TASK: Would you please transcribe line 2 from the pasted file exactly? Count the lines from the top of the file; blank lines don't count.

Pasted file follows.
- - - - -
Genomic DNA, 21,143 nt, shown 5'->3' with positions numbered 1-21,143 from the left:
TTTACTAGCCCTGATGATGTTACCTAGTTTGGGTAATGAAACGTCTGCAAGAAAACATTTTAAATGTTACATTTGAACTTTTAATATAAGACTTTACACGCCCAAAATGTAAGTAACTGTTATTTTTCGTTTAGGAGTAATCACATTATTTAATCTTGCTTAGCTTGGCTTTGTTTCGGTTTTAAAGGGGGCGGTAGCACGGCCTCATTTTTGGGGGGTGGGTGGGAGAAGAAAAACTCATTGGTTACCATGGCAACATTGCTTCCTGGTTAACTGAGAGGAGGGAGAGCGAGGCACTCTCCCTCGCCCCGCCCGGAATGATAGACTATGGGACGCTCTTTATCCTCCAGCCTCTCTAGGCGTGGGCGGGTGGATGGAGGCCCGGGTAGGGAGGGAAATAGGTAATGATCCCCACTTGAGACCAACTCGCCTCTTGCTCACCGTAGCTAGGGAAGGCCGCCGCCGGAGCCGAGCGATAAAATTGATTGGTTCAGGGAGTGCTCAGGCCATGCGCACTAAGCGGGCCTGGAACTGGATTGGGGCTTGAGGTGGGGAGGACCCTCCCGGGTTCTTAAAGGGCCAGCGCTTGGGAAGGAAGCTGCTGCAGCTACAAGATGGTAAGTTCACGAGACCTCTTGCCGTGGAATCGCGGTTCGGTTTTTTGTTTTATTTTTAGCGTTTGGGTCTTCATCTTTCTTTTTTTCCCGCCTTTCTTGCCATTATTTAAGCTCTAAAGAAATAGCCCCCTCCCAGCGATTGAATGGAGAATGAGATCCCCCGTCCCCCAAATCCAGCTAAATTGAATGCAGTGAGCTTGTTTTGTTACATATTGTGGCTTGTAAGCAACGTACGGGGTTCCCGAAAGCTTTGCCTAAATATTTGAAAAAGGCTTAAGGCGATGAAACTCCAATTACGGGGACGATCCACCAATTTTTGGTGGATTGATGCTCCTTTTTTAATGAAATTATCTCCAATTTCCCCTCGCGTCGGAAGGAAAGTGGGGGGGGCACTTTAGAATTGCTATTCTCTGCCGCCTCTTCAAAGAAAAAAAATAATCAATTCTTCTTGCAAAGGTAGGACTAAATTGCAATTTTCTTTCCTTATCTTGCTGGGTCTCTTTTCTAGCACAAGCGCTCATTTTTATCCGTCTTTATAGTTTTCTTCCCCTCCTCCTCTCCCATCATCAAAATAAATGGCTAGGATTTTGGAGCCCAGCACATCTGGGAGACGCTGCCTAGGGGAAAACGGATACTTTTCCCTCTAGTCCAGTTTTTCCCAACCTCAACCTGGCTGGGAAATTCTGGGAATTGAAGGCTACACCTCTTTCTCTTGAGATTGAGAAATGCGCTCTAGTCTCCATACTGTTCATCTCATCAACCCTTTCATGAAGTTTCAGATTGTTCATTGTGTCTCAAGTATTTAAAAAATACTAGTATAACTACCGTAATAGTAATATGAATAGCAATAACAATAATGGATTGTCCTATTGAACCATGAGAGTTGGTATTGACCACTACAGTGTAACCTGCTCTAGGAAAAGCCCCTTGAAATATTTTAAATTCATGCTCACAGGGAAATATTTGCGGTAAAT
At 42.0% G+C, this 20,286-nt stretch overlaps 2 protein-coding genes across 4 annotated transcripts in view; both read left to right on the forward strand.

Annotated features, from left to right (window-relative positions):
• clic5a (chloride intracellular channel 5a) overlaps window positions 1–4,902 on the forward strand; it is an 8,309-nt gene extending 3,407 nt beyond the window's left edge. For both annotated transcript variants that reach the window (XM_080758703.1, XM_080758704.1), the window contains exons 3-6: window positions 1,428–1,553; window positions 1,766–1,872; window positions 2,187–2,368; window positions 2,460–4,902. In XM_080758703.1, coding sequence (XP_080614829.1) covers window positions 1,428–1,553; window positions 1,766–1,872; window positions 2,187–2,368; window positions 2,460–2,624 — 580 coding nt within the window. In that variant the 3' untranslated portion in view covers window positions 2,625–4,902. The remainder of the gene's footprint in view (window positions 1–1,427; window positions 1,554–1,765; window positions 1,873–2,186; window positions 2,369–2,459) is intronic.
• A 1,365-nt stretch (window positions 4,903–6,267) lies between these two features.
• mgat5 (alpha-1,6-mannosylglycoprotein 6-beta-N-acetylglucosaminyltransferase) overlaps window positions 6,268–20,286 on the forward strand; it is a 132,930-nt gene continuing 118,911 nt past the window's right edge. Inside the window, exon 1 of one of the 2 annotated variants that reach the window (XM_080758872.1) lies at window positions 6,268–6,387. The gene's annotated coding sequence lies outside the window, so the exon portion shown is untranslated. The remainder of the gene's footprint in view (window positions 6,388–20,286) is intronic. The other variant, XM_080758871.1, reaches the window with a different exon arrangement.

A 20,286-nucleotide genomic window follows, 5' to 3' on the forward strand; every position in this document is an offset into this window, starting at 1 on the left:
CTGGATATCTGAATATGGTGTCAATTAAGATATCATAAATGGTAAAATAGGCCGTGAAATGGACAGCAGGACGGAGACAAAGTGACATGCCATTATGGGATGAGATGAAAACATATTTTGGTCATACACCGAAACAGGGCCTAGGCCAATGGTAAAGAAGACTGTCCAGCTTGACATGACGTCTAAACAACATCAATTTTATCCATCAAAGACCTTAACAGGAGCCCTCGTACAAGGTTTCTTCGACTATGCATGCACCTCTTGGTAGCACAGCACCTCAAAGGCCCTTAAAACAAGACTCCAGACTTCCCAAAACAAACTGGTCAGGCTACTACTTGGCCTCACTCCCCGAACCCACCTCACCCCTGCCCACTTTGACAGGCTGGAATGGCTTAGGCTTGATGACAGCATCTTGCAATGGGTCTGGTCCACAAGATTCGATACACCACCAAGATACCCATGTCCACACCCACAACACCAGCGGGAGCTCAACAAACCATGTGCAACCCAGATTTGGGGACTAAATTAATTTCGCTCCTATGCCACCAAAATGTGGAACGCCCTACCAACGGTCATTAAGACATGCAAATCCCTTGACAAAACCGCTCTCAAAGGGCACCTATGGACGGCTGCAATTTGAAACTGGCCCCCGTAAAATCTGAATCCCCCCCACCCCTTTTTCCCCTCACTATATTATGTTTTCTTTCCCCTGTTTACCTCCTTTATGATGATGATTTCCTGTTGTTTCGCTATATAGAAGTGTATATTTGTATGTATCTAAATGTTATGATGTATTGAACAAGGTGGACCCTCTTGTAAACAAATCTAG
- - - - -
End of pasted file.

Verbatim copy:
TTTACTAGCCCTGATGATGTTACCTAGTTTGGGTAATGAAACGTCTGCAAGAAAACATTTTAAATGTTACATTTGAACTTTTAATATAAGACTTTACACGCCCAAAATGTAAGTAACTGTTATTTTTCGTTTAGGAGTAATCACATTATTTAATCTTGCTTAGCTTGGCTTTGTTTCGGTTTTAAAGGGGGCGGTAGCACGGCCTCATTTTTGGGGGGTGGGTGGGAGAAGAAAAACTCATTGGTTACCATGGCAACATTGCTTCCTGGTTAACTGAGAGGAGGGAGAGCGAGGCACTCTCCCTCGCCCCGCCCGGAATGATAGACTATGGGACGCTCTTTATCCTCCAGCCTCTCTAGGCGTGGGCGGGTGGATGGAGGCCCGGGTAGGGAGGGAAATAGGTAATGATCCCCACTTGAGACCAACTCGCCTCTTGCTCACCGTAGCTAGGGAAGGCCGCCGCCGGAGCCGAGCGATAAAATTGATTGGTTCAGGGAGTGCTCAGGCCATGCGCACTAAGCGGGCCTGGAACTGGATTGGGGCTTGAGGTGGGGAGGACCCTCCCGGGTTCTTAAAGGGCCAGCGCTTGGGAAGGAAGCTGCTGCAGCTACAAGATGGTAAGTTCACGAGACCTCTTGCCGTGGAATCGCGGTTCGGTTTTTTGTTTTATTTTTAGCGTTTGGGTCTTCATCTTTCTTTTTTTCCCGCCTTTCTTGCCATTATTTAAGCTCTAAAGAAATAGCCCCCTCCCAGCGATTGAATGGAGAATGAGATCCCCCGTCCCCCAAATCCAGCTAAATTGAATGCAGTGAGCTTGTTTTGTTACATATTGTGGCTTGTAAGCAACGTACGGGGTTCCCGAAAGCTTTGCCTAAATATTTGAAAAAGGCTTAAGGCGATGAAACTCCAATTACGGGGACGATCCACCAATTTTTGGTGGATTGATGCTCCTTTTTTAATGAAATTATCTCCAATTTCCCCTCGCGTCGGAAGGAAAGTGGGGGGGGCACTTTAGAATTGCTATTCTCTGCCGCCTCTTCAAAGAAAAAAAATAATCAATTCTTCTTGCAAAGGTAGGACTAAATTGCAATTTTCTTTCCTTATCTTGCTGGGTCTCTTTTCTAGCACAAGCGCTCATTTTTATCCGTCTTTATAGTTTTCTTCCCCTCCTCCTCTCCCATCATCAAAATAAATGGCTAGGATTTTGGAGCCCAGCACATCTGGGAGACGCTGCCTAGGGGAAAACGGATACTTTTCCCTCTAGTCCAGTTTTTCCCAACCTCAACCTGGCTGGGAAATTCTGGGAATTGAAGGCTACACCTCTTTCTCTTGAGATTGAGAAATGCGCTCTAGTCTCCATACTGTTCATCTCATCAACCCTTTCATGAAGTTTCAGATTGTTCATTGTGTCTCAAGTATTTAAAAAATACTAGTATAACTACCGTAATAGTAATATGAATAGCAATAACAATAATGGATTGTCCTATTGAACCATGAGAGTTGGTATTGACCACTACAGTGTAACCTGCTCTAGGAAAAGCCCCTTGAAATATTTTAAATTCATGCTCACAGGGAAATATTTGCGGTAAAT